Iii Ranging Setup and Calibration

This section introduces the hardware and software setup for a set of wireless ranging modules to enable position tracking of the robot both as an as internal distance measurements (end cap to end cap) an in an external (world) reference frame.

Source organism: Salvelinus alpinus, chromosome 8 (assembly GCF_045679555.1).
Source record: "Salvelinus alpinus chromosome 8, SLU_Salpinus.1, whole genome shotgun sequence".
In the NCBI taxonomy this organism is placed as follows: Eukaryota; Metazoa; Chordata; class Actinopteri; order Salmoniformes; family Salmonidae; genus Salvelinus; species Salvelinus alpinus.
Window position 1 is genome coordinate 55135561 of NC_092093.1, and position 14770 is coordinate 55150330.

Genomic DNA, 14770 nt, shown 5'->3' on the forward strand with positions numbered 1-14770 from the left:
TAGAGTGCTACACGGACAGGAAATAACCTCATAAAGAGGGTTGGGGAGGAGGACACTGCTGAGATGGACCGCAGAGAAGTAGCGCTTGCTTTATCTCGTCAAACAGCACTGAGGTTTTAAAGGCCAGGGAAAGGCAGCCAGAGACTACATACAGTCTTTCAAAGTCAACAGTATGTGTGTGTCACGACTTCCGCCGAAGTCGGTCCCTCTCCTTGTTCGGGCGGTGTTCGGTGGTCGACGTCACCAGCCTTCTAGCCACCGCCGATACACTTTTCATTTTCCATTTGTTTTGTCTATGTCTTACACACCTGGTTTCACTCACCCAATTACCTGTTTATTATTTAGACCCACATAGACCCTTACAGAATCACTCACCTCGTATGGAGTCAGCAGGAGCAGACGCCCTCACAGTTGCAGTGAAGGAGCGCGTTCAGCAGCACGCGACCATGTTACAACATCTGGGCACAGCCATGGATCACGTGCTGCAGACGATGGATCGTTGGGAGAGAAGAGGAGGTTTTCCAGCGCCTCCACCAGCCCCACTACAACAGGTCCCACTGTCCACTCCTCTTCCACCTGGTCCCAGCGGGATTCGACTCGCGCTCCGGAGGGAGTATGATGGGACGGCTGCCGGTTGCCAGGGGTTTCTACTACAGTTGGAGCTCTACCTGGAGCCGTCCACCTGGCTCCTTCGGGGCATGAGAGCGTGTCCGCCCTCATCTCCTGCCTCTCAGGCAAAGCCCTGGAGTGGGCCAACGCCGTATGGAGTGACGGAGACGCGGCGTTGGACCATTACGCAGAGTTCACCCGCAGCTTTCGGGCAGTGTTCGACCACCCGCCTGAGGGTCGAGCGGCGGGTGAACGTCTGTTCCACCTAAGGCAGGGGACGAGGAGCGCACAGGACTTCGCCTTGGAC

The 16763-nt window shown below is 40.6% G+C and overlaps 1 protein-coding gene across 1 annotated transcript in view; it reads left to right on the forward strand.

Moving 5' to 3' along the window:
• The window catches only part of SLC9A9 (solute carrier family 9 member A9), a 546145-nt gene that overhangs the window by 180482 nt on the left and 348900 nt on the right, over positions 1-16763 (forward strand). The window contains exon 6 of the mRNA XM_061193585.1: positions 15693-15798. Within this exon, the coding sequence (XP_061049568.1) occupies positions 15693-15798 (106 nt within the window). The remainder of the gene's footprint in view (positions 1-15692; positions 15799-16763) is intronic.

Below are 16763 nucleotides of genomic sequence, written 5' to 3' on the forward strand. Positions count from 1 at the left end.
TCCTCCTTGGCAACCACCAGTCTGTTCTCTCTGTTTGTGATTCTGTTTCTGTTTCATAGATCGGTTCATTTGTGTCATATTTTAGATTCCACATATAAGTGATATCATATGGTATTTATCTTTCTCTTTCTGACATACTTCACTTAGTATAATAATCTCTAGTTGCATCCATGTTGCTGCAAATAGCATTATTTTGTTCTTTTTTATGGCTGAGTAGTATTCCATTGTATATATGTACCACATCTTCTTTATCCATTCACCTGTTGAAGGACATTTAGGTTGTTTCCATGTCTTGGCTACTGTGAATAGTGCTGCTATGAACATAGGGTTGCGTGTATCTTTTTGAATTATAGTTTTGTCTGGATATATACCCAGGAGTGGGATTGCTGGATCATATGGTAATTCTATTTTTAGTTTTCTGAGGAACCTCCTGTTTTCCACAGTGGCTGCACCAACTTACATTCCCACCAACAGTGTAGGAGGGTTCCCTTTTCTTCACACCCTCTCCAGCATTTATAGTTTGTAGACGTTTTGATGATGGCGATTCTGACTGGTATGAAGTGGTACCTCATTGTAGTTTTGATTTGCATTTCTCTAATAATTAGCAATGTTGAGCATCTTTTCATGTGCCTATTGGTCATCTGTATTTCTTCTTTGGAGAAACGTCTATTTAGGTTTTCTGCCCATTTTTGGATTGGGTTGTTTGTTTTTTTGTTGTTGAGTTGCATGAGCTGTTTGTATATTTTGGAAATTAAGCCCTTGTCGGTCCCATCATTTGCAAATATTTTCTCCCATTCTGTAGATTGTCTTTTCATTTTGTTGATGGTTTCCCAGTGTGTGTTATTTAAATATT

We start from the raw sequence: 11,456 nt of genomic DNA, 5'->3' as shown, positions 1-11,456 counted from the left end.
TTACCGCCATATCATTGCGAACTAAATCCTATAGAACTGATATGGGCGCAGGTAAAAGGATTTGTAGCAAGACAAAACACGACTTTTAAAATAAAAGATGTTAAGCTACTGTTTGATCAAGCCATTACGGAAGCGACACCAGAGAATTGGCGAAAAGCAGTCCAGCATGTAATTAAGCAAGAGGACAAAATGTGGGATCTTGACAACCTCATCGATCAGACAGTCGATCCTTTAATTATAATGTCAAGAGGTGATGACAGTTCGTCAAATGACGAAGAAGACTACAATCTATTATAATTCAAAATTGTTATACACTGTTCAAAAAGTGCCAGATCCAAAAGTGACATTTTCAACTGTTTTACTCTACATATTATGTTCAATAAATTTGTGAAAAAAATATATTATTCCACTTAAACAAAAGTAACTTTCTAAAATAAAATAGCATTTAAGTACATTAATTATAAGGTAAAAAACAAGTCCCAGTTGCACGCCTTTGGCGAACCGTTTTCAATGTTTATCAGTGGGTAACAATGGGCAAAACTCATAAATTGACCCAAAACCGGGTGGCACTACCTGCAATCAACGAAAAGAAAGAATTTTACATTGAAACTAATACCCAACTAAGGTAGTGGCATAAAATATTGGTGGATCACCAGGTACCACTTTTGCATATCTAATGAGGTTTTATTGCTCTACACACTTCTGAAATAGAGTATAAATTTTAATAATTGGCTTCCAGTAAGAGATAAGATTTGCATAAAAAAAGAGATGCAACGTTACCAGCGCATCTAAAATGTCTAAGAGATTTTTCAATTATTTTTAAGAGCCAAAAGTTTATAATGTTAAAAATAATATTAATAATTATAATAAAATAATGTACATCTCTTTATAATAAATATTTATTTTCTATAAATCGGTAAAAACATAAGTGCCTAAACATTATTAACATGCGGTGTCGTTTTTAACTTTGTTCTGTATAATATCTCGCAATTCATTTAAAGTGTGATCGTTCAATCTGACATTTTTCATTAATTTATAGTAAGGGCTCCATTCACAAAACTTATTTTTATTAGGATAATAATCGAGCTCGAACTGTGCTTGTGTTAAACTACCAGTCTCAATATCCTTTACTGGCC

We equipped all end caps of SUPERball with a DWM1000 ranging module from DecaWave Ltd. By employing ultra wideband technology, the low-cost DWM1000 modules provide wireless data transfer and highly accurate timestamps of transmitted and received packets. This allows the distance between two DWM1000 modules to be estimated by computing the time-of-flight of exchanged messages without the need for synchronized clocks. We opted for this technology because it allows proprioceptive state estimation (distances between end caps), which cannot be easily tracked directly via motor encoders. [7] Furthermore, we placed eight more DWM1000 modules as ”fixed anchors” around our testing area to provide a world reference frame for ground truth and generation of a reward signal for the machine learning algorithms that we will use to develop locomotion controllers for the robot. Our intention is that the fixed anchors will not be required in the final deployed version of the robot, and are primarily for use during algorithm development.